Yeah. Wow, you know, I think the most recent data said something around just billions of dollars that we are going to lose as a global society right now as women try to adapt to not only working their fulltime jobs, but also working fulltime at home, and then also a new fulltime job of being a school teacher and a personal chef. Before this interview, I was out doing gym, we were doing frisbee.

Both of our kids are right over here, they’re just out of the room, but they’re right here.

And so one of my dear friends and the owner of an organization called Executive Dual talks about the fatigue of the constant code switching. I’m a parent, I’m an entrepreneur, I’m a manager. That sustained desire to try to be the best in every single one of those situations, as each of those situations is a rising minute after minute, we’re seeing that sort of stress. And then add to that, that we have raised our level of consciousness as it pertains to anti-racism efforts in our country. And so what we’re talking a lot about in the BIPOC community is how do I sustain this commentary, the social dialogue that is going on right now? How do I sustain being indeed by the media with having to confront these issues while also having to navigate COVID and showing up for work in this time of uncertainty? And so again, with our leaders who are right now on a DEI and anti-racism journey within their organizations, it’s about asking them to create empathy bridges. Can you take a look at what you are experiencing? And now, add to that, all the intersectionality of how misogyny culture and racism culture and other isms impact upon that same lived experience.

Yeah, it all feels very overwhelming when we talk about the reality of our situation right now, and it is, but I guess the good news is that there are strategies and techniques that business leaders can use to help manage this.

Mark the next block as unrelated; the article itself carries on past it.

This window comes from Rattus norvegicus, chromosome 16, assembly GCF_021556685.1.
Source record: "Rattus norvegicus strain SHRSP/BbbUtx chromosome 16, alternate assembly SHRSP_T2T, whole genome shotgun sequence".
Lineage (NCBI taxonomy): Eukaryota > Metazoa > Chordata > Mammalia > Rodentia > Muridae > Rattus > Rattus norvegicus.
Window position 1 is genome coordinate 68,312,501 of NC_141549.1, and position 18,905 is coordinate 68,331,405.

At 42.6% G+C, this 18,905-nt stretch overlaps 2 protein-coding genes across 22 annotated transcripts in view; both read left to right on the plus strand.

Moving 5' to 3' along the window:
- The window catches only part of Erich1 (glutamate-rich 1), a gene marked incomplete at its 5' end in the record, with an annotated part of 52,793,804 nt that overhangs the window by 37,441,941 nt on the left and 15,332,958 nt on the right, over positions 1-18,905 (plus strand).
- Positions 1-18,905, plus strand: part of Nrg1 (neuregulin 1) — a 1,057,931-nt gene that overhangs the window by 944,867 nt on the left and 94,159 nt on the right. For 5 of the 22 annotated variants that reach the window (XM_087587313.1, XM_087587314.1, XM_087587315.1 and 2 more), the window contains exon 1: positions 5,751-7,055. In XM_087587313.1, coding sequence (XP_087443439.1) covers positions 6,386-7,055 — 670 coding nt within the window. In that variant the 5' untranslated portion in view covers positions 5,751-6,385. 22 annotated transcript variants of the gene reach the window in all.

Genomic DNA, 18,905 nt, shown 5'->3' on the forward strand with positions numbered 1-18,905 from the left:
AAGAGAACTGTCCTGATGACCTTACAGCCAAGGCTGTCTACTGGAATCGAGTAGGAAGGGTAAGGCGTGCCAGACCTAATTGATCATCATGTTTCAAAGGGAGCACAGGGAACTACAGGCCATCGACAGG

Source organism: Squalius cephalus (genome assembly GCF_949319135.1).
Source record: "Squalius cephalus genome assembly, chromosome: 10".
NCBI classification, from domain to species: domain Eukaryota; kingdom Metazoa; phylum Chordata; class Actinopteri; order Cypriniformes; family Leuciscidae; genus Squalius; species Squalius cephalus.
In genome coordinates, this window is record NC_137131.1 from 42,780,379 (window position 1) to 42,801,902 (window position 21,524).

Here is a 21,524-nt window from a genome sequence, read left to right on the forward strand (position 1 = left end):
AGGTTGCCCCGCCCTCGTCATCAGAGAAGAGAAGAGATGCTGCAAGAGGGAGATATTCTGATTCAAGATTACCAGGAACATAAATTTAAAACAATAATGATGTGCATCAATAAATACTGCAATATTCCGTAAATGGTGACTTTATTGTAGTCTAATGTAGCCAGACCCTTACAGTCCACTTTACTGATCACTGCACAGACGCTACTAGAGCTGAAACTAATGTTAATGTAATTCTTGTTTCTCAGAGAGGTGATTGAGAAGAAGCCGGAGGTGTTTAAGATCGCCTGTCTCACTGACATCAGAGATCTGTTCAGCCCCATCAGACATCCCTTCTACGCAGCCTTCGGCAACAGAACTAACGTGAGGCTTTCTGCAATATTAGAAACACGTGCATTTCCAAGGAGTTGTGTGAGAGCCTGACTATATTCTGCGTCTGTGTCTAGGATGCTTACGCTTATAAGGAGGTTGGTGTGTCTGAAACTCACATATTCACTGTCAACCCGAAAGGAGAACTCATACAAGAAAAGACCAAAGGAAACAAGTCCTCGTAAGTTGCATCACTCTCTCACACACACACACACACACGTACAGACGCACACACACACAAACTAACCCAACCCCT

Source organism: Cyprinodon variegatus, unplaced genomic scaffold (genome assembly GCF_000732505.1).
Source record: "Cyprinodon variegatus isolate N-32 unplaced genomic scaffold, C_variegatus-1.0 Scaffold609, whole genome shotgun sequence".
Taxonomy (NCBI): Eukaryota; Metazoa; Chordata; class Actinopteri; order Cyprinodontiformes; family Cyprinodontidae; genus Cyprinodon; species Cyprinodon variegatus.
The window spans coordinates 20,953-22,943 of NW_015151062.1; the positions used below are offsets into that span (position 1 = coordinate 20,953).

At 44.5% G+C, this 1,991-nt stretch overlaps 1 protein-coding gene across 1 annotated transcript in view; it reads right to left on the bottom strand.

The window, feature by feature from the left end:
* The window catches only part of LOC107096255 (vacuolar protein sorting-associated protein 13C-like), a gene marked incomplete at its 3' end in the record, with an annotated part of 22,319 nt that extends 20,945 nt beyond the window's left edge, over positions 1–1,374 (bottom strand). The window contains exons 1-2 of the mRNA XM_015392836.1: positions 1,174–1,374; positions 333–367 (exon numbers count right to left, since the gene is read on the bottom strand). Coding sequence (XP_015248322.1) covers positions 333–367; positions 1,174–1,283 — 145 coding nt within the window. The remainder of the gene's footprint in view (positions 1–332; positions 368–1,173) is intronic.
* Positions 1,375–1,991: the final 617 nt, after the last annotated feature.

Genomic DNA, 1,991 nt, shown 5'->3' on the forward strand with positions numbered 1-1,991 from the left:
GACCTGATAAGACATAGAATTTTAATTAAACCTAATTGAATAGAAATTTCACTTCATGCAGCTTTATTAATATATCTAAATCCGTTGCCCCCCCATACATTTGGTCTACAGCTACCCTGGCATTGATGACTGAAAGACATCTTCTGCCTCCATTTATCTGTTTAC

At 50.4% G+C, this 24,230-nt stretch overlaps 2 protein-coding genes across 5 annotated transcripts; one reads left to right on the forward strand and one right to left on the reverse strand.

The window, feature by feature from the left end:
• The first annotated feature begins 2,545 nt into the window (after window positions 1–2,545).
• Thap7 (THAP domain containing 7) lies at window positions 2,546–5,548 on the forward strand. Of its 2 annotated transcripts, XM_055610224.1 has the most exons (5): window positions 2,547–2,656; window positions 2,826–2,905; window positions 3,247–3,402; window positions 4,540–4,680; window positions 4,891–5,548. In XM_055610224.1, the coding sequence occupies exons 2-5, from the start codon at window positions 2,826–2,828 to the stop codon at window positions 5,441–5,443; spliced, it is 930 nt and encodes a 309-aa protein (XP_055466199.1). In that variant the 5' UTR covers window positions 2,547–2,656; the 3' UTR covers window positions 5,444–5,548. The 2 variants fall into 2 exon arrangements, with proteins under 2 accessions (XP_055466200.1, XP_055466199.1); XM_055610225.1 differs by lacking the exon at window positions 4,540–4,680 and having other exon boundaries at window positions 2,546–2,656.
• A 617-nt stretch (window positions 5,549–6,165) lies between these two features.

Absolutely, absolutely. The three techniques that we really try to drive home right now are, one, do more listening. Do way more listening. If your team member is underperforming, and especially if this is normally a high performer on your team, there’s something going on and they may feel as though they’re not allowed to talk to about it. We’ve been conditioned to think that we’re able to just put a mask on your face, show up and it’s all gonna be better. Right, it’s a
continual reminder to your team, I’m not expecting perfect right now, the fact that you’re here and your top half is not in pajamas.

Right. Mention the bottom half, but yes. Forget the bottom half.

So one, way more listening and seeking to understand. Two, is there is no substitute for a community, and we are an animal that is rooted in belonging and connection as we hear Dr. Brené Brown remind us all the time. And so looking for innovative ways to create community for your team, and community is not a strategy meeting, community is what happens at the water cooler, what happens when you’re grabbing lunch. How are you still creating those opportunities for your team? And the third one is to allow your team to be innovative in a way you never imagined possible. So whether that is working for a couple of hours in the morning and then in the afternoon. If your little one needs time to figure out how to have their own Zoom meeting. Work all of a sudden is now at 6:00 PM and 9:00 PM for that parent. Allow for innovation. Your team is way more creative than you ever imagined.

Last question, co-worker to co-worker, what can we do to support one another? Since this is how we’re communicating with each other right now.

Yes. Oh my goodness, I love that question. You know, I would say at my company, what we are really focusing on right now and both internally for us as co-workers, but then also with our clients, is looking at how do you get offline? And so even something as simple as, hey, do we have to have that meeting virtually? Can we take that call on a phone? Because that gives somebody in the freedom to be out walking their dog, while they’re on a call. To put their feet in the grass, while they’re on a call. Take in some fresh air, while they’re on a call. So looking for those opportunities to really just get out of the routine and create more of that connection and community. Because what happens there, and this is again from that social science standpoint, is that when we take ourselves physically out of a certain space, that we start to open up and unwind a little bit. So a little check in with a leader starts to turn into an authentic conversation about how they are and where they are and what they need.

That’s great advice. Thank you so much for your time.

Thank you! It’s a pleasure.